NC likely to squander opportunity to evolveWhen the Nepali Congress, the largest party in Parliament, holds its 13th General Convention from Thursday, it will go down in history as the first party to hold the convention after the promulgation of the constitution that established Nepal as a federal democratic republic.
When the Nepali Congress, the largest party in Parliament, holds its 13th General Convention from Thursday, it will go down in history as the first party to hold the convention after the promulgation of the constitution that established Nepal as a federal democratic republic. The party, under whose government leadership the constitution was promulgated in September, has a great opportunity to revamp structures and policies in line with the new constitution. But going by what party insiders say, the NC is all set to squander the opportunity. The reasons are simple: infighting and lack of emphasis on policy debates within the party.
The Congress party, which was born in 1947, currently is divided between two distinct factions—one traditionally controlled by the Koirala clan, which is known as the establishment faction, and another led by senior leader Sher Bahadur Deuba.
Leaders from both factions rue the lack of concrete discussions on party’s ideology and policies as well as party structures as the NC prepared for its convention.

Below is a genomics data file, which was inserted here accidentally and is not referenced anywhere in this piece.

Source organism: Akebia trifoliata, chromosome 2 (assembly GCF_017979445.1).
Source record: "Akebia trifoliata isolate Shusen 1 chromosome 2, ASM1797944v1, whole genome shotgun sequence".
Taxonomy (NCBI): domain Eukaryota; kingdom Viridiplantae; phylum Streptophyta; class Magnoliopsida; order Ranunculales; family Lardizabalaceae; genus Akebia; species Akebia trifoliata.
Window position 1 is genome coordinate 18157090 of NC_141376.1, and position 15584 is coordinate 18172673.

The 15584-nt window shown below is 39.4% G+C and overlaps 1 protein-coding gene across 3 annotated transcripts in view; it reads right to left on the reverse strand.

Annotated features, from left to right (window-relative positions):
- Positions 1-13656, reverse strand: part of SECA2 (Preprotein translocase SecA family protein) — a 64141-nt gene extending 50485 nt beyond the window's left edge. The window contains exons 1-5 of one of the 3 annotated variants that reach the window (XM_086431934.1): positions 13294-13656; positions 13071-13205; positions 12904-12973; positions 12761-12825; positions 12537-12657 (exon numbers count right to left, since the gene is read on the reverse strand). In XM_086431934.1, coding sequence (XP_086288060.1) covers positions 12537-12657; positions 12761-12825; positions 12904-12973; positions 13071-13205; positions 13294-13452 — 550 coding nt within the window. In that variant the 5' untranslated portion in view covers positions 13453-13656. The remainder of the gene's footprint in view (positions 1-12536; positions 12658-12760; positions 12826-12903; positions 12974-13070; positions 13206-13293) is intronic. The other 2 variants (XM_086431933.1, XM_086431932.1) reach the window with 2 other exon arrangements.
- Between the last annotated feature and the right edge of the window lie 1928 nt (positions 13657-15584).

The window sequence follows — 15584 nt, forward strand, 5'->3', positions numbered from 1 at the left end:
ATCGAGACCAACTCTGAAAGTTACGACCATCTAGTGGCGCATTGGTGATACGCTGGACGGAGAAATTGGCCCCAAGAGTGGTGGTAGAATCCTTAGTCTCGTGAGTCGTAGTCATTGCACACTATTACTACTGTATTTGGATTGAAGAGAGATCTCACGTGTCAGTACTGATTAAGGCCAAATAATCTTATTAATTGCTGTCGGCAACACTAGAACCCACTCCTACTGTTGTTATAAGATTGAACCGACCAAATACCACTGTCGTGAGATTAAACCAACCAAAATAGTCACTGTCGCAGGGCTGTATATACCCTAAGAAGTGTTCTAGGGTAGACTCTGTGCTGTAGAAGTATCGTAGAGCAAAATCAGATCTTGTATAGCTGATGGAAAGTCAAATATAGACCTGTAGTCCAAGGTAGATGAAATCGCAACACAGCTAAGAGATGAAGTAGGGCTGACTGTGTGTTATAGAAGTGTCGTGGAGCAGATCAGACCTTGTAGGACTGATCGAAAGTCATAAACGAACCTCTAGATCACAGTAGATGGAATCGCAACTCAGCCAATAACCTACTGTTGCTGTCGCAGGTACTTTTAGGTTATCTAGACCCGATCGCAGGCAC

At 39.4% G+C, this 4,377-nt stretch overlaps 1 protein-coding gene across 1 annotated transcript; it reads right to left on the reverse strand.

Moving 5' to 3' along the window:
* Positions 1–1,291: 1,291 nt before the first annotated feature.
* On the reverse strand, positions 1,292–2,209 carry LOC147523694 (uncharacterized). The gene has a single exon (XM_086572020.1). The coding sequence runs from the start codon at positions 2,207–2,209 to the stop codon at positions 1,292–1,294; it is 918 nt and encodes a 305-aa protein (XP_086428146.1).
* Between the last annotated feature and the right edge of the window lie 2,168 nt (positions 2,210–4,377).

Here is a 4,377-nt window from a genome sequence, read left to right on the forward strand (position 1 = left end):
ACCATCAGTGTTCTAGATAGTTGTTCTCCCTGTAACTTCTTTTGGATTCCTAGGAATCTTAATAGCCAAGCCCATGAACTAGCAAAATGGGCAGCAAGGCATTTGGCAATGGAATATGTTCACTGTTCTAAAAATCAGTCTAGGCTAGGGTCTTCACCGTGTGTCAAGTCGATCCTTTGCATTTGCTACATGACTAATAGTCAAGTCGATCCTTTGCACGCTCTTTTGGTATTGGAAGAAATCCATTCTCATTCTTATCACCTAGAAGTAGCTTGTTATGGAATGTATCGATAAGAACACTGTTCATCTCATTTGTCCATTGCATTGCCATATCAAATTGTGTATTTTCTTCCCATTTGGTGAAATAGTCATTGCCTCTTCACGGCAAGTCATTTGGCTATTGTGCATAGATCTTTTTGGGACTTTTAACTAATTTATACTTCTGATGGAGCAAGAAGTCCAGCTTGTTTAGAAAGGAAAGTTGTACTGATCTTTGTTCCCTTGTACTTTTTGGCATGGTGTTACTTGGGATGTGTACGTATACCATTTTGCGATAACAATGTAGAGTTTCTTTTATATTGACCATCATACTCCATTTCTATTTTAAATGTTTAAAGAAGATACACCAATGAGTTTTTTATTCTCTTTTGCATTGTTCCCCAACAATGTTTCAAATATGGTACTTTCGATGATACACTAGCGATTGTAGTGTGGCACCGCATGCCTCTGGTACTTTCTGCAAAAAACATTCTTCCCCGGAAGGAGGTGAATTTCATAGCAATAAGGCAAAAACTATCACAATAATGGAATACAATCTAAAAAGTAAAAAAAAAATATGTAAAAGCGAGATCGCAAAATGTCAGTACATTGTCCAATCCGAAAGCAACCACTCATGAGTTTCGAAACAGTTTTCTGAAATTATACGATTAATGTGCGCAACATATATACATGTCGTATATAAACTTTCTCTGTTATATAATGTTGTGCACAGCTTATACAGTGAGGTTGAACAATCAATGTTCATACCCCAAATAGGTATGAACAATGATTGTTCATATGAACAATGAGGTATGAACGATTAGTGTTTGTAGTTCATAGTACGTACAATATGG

“The committee that was tasked with preparing a proposal on formulating party’s policy and programme failed to set the tone,” says Prakash Sharan Mahat from the Deuba camp, putting all the blame on Acting President Ram Chandra Poudel, who led the committee to draft the programme and policies.
Gagan Thapa of the establishment camp goes a step a further, saying none of the top leaders considered discussions on ideology and party structure a priority.
“We had prepared a draft aimed at transforming party structures as per constitutional provisions, but the party’s central committee did not take any decision on it,” says Ananda Prasad Dhungana, coordinator of party’s statute amendment committee. “I hope the Mahasamiti meeting after the convention will take a decision. Now convention is not going to take decisions in the spirit of federalism.”
Second-rung leaders complain that the upcoming convention is not going to be any different from the past conventions when it comes to reshaping party policies and structures.
Party’s Central Working Committee (CWC) endorsed the convention’s policies and programme document on Sunday with a very little discussion inside the party. Even though the CWC members had demanded that he document be rewritten on Saturday, it was endorsed a day later without any
substantial changes. The document says “implementation of the constitution is a key policy of party” but fails to outline any concrete plan and programme.
Neither the presidential hopefuls nor CWC members have organised discussions on party structures and its ideology.
Nationality, democracy and socialism are the key ideology of NC since its establishment.